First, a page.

As for care of cloth it really comes down to 1) pre wash 2) wash 3) rinse. One of the best detergents for cloth diapers is actually one of the cheapest- Foca, which runs for less than $9 for 11 pounds at Target. Breastfed infant diapers require zero rinsing of poop, formula fed and babies on solids may require knocking or rinsing solids into the toilet. An open air laundry hamper works well to keep dirty diapers contained until time to wash. Good luck! Another idea is an exchange program where dirties are dropped off to be laundered in exchange for clean, that way you’d know they’re being washed properly. There are for profit programs like this throughout the nation that you could glean ideas from. The cheapest and easiest to clean cloth systems would be flat diapers and covers followed by prefolds and covers- but there’s a little more learning curve with those bc you have to fold the flat or prefold portion to place on baby (flats are roughly $1 each- you can use flour sack towels, prefolds are roughly $2+ each- do NOT go with Gerber or other cheapie mainstream brands on these, they will NOT last and will waste money, a good brand is this one or similar http://www.greenmountaindiapers.com/prefolds.html (we were gifted with a newborn stash of these prefolds and covers that had already diapered 2 babies through early infancy, they’ve made it through both of our girls’ early infancies and have plenty of life left in them to diaper any future children we may have and then to pass on to bless another family). Our current stash is the bamboo and charcoal bamboo pocket diaper versions of these diapers http://www.theluvyourbaby.com because bamboo is much more absorbent and gentle on skin and less prone to wash issues than microfiber and microfleece. This system has been in use since December 2013 and is still in excellent condition. This brand regularly has excellent sales (I got our stash as a Black Friday deal for instance for like 60% off and free shipping).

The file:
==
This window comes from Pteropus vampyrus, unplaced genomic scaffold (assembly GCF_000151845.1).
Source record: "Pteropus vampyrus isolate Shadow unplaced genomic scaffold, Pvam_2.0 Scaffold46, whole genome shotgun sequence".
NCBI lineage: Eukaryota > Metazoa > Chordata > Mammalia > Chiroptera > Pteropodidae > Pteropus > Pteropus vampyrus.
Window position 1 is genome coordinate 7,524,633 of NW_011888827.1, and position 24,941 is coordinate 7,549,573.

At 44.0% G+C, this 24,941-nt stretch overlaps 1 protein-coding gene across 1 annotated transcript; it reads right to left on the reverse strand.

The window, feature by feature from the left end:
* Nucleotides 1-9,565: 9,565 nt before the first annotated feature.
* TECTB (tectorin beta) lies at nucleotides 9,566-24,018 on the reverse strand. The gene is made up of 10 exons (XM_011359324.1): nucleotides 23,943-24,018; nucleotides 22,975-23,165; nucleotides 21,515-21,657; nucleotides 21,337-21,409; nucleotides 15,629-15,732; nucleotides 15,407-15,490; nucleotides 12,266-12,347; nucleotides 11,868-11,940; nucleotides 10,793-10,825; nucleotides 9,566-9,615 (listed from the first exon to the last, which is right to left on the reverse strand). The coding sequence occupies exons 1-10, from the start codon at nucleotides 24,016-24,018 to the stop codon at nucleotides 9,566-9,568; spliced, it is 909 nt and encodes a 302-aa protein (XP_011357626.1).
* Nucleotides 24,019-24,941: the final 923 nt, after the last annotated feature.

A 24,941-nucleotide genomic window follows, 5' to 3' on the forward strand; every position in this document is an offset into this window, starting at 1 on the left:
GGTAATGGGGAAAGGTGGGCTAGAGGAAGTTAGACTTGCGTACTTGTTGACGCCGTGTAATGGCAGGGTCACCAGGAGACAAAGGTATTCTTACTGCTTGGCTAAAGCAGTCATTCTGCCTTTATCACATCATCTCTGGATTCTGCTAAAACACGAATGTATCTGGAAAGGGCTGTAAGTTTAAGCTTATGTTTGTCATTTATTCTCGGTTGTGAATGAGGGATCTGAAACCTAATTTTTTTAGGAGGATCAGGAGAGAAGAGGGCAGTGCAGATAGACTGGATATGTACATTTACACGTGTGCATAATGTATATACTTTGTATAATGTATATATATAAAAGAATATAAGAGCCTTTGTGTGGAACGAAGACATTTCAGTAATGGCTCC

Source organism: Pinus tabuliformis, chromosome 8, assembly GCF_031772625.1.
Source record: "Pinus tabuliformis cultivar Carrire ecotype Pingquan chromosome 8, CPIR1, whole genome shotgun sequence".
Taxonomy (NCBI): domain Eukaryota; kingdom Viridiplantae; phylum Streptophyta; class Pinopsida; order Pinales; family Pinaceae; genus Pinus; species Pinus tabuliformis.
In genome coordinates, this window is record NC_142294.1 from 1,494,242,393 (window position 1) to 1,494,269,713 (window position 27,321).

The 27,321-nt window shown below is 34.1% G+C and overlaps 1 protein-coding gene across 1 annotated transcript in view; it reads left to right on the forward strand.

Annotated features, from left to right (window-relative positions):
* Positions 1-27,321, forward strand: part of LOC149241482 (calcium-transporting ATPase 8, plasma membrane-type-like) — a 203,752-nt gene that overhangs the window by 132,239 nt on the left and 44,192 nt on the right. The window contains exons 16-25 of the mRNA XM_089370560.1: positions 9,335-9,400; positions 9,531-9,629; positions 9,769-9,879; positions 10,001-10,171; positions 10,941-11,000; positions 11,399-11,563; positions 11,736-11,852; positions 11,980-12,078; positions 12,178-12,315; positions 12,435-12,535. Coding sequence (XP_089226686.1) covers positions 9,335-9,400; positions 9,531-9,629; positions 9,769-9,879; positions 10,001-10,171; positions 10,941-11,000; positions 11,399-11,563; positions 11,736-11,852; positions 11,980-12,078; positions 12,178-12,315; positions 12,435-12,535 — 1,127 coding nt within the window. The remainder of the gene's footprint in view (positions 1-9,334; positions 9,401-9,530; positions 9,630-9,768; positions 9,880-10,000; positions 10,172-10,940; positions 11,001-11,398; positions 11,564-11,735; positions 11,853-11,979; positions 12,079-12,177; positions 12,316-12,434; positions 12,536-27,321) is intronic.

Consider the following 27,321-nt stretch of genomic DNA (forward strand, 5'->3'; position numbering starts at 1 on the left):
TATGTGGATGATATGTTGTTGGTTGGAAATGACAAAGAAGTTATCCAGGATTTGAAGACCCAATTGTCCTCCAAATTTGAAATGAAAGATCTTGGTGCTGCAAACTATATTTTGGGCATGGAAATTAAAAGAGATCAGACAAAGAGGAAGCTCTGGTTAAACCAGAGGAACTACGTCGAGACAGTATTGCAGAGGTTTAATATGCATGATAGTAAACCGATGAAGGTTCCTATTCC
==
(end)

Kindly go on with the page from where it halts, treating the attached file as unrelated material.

Now I’ve written you a novel! Anyway I love your blog, I’m contemplating pursuing an MSW beginning next spring and I love your posts on “how you got there”.
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(smile) It is okay to write a “novel”. It shows you’re passionate about the subject you’re speaking of. Obtaining a masters in social work is an amazing milestone to achieve and can open up a multitude of employment and learning opportunities. I will, however, say the journey has not been an easy one and don’t even get me started on the process of licensure and how NONE of the money we spend on this particular degree goes to help those in need, which I find totally absurd. Thank you for reading.
Reblogged this on Real Life of an MSW.